The difficulties were about to take their toll, however. Rossiter writes in [13]:-
Isolated and moderately successful but with aspirations of full equality, [she] denied the potential psychological dangers in [her] position.
She wrote to the Chairman of the Mathematics Department in 1935 complaining about the large service courses she was required to teach. By December 1936 she was forced to take sick leave which was supposed to end in August 1937 so that she could take up teaching again for the academic year 1937-38. During 1936-37 she spent several months in Rogers Memorial Sanatorium in Oconomowoc, Wisconsin before spending the remainder of the year in Chicago. However her health was not good enough to allow her to return to work and she was forced to take another year off on sick leave [4]:-
... which Hazlett spent mainly in Colorado, first in Denver and then in Estes Park. Also in 1937 Hazlett described her interests as "rock climbing especially above the timberline and when the technique is pressure climbing; landscape photography, especially working across the light or into the light; Oriental rugs and other."
In September 1938 she returned to work in Illinois. We have a description of Hazlett teaching a second semester course on algebra in 1940-41 by one of the students taking the class who writes that she was [1]:-
... tall, thin, her long grey hair done up in a bun, wisps of hair always hanging down in her face. She seemed so different that we in her class were rather frightened of her.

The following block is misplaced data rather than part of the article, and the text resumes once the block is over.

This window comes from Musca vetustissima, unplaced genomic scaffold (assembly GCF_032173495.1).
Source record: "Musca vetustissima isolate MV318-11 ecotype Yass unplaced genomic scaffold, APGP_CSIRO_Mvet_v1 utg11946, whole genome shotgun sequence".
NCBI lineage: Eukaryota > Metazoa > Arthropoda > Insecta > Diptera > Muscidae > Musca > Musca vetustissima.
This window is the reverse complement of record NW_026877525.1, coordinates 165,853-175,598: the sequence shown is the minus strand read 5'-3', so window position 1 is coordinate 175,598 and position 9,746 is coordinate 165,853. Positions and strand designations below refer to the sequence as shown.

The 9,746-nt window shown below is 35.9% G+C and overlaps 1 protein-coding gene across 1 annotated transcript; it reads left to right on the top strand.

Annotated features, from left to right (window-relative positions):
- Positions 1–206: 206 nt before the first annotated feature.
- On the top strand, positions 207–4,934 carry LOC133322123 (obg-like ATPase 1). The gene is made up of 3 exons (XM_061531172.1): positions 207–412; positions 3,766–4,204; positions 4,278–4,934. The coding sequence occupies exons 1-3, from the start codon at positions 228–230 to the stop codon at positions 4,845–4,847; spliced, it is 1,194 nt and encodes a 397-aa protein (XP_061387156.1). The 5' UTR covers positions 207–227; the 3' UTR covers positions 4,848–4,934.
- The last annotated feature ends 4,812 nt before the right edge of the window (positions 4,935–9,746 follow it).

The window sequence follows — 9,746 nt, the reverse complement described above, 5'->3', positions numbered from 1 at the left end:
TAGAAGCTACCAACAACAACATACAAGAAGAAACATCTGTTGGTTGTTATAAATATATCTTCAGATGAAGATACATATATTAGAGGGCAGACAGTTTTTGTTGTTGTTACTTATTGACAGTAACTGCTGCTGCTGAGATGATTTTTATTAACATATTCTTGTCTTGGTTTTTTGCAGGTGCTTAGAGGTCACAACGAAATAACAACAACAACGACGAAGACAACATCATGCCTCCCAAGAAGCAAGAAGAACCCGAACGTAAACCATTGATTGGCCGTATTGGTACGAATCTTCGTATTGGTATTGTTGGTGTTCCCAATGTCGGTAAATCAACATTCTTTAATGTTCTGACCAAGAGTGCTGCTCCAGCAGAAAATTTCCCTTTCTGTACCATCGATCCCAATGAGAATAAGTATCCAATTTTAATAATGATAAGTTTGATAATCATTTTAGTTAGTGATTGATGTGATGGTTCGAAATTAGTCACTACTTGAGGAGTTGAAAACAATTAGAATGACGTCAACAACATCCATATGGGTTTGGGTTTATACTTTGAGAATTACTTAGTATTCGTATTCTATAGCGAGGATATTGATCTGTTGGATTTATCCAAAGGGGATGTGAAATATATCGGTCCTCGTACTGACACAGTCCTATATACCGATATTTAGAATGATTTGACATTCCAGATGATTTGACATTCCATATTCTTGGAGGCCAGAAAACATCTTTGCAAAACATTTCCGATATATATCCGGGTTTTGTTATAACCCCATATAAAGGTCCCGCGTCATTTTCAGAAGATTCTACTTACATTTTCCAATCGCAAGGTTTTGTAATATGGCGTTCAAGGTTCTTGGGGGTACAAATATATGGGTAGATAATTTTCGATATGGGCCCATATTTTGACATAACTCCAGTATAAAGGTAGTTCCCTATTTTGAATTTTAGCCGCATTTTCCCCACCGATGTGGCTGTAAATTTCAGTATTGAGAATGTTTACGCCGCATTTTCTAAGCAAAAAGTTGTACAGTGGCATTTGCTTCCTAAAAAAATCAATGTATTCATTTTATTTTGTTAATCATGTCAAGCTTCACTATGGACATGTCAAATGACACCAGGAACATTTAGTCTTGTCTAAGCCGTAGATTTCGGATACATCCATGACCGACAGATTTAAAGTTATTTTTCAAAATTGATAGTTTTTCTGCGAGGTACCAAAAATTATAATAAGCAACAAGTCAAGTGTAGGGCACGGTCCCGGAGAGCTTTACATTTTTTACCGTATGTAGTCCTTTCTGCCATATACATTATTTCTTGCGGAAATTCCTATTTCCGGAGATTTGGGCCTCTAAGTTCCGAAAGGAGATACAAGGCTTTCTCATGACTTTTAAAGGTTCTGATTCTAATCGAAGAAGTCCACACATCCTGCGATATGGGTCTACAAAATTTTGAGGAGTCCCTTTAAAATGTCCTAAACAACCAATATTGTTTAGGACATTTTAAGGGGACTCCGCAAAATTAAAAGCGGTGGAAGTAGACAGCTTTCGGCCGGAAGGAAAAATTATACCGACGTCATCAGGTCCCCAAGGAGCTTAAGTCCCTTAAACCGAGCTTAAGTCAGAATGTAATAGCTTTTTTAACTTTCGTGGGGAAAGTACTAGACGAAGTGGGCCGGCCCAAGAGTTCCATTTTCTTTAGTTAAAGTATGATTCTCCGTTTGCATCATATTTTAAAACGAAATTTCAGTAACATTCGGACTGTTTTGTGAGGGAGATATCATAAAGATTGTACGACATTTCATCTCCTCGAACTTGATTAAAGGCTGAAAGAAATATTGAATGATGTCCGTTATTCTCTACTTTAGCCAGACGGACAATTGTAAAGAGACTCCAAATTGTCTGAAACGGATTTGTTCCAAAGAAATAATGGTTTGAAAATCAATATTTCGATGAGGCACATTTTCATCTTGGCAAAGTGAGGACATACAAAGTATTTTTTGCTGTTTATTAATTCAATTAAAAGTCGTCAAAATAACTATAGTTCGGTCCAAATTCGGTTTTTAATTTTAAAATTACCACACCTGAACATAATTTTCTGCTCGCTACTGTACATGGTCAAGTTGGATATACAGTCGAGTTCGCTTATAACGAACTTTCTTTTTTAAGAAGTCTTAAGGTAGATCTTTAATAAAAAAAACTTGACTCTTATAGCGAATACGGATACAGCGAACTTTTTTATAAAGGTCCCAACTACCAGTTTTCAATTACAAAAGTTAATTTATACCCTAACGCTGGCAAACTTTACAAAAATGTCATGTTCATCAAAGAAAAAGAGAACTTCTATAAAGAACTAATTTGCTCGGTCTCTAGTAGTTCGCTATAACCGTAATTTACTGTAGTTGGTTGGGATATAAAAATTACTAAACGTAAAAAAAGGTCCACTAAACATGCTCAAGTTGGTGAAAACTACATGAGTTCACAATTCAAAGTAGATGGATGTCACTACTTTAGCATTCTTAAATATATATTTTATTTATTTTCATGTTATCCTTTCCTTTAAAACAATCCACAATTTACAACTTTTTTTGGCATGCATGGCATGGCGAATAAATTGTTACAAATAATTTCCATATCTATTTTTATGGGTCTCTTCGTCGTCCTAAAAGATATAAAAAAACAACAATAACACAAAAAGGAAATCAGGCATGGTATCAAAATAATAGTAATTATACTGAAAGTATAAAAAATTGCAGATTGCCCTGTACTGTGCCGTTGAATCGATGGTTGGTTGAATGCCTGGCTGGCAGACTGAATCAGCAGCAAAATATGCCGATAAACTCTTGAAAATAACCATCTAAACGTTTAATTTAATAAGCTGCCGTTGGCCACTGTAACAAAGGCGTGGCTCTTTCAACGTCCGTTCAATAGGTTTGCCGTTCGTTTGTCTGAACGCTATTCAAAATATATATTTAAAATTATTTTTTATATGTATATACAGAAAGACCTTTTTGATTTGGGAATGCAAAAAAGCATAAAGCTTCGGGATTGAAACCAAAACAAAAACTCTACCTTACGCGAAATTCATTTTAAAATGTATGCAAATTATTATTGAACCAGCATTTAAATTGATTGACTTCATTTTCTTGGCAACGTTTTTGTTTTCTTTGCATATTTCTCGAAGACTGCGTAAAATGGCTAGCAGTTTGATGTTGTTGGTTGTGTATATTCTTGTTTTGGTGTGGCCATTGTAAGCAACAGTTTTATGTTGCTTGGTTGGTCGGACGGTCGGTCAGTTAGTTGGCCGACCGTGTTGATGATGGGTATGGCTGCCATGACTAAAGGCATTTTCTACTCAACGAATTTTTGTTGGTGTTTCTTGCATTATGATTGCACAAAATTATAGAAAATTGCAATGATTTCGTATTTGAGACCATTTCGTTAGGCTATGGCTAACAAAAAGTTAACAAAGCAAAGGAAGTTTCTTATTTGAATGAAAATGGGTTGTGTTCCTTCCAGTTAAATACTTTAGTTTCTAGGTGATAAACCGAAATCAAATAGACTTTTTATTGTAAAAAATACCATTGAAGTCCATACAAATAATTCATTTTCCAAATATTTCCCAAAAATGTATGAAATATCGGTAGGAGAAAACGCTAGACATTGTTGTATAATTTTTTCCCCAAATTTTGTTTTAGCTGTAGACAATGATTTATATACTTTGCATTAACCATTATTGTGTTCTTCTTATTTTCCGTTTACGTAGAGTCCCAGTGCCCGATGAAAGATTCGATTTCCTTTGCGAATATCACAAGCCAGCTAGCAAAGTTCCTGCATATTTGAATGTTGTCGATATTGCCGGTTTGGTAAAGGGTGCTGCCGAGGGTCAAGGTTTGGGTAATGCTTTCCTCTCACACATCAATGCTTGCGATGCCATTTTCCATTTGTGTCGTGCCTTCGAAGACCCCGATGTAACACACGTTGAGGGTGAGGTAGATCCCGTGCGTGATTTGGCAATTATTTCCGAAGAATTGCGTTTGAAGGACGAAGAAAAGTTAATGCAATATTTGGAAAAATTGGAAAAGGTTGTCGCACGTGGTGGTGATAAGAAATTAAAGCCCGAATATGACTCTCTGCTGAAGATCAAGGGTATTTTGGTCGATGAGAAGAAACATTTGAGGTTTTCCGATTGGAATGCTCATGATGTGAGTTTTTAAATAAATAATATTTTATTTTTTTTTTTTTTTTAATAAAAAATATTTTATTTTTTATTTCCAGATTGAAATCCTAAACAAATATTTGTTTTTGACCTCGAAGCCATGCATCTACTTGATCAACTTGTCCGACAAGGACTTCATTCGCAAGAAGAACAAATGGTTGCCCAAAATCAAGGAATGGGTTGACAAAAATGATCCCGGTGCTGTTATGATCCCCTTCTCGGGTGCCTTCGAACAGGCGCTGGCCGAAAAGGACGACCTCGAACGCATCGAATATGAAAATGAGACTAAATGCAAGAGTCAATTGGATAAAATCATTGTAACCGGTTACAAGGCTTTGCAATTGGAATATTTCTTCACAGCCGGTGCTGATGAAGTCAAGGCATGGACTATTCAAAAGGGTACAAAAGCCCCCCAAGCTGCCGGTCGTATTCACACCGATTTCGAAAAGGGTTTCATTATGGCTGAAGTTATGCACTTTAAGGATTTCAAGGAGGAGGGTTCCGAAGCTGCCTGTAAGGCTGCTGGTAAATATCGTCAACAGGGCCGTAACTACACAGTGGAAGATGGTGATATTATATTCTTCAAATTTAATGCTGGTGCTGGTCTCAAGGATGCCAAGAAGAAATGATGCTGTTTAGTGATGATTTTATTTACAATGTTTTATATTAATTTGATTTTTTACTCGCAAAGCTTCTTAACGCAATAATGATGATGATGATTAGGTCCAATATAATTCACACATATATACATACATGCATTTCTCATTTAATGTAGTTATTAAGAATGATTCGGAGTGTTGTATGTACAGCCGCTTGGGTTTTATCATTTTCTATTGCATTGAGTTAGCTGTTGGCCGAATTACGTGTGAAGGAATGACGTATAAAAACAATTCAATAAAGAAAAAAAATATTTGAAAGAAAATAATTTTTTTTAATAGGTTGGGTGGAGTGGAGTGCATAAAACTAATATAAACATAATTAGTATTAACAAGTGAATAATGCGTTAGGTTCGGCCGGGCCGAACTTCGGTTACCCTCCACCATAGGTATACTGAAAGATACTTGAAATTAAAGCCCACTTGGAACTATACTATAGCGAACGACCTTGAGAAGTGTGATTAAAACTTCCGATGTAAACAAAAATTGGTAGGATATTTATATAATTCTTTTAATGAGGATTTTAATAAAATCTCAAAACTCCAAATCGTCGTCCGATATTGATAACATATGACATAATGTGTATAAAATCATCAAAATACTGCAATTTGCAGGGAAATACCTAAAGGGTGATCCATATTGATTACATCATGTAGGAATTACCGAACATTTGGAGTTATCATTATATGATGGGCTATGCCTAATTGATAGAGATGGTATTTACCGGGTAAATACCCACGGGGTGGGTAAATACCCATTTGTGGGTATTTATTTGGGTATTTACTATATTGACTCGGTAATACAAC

World War II led to a second phase in Hazlett's research. She describes that as follows [6]:-
... in 1940 came the second World War and I found myself caught up in its tentacles. The American Mathematical Society appointed a Cryptanalysis Committee with (as I recall) five members of whom Professor A A Albert of the University of Chicago was chairman and Commander H T Engstrom the military (and hence the most important) member. Later, they apparently added some members and I was one of them. Accordingly, I had entrusted to me several classified military documents of the U.S. Signal Corps.
Her description of the lengths she had to go to in order to keep her work secret makes interesting reading [6]:-
This meant that I had to exercise great caution as to [the documents] safety. Naturally, as a naive self-protection, I told the head of my department about the work and the documents, showing him the letter from Commander Engstrom. Otherwise, I did not mention documents or work to a soul except to an officer of the U.S.S.C. or to the F.B.I. when need arose. [In a subsequent letter Hazlett corrected this by giving the names of one or two others she had confided in, including E H Moore.] I never had them in my office at the University and I used them only in my apartment which I shared only with a loyal dog. If the door-bell rang when I was working with them, I quickly scuttled them out of sight and reach, replacing them with innocent stuff (research in progress) in algebra that was waiting. At my summer place, I had installed a Diebold Treasure Chest with triple-combination lock and then changed combinations single-handed.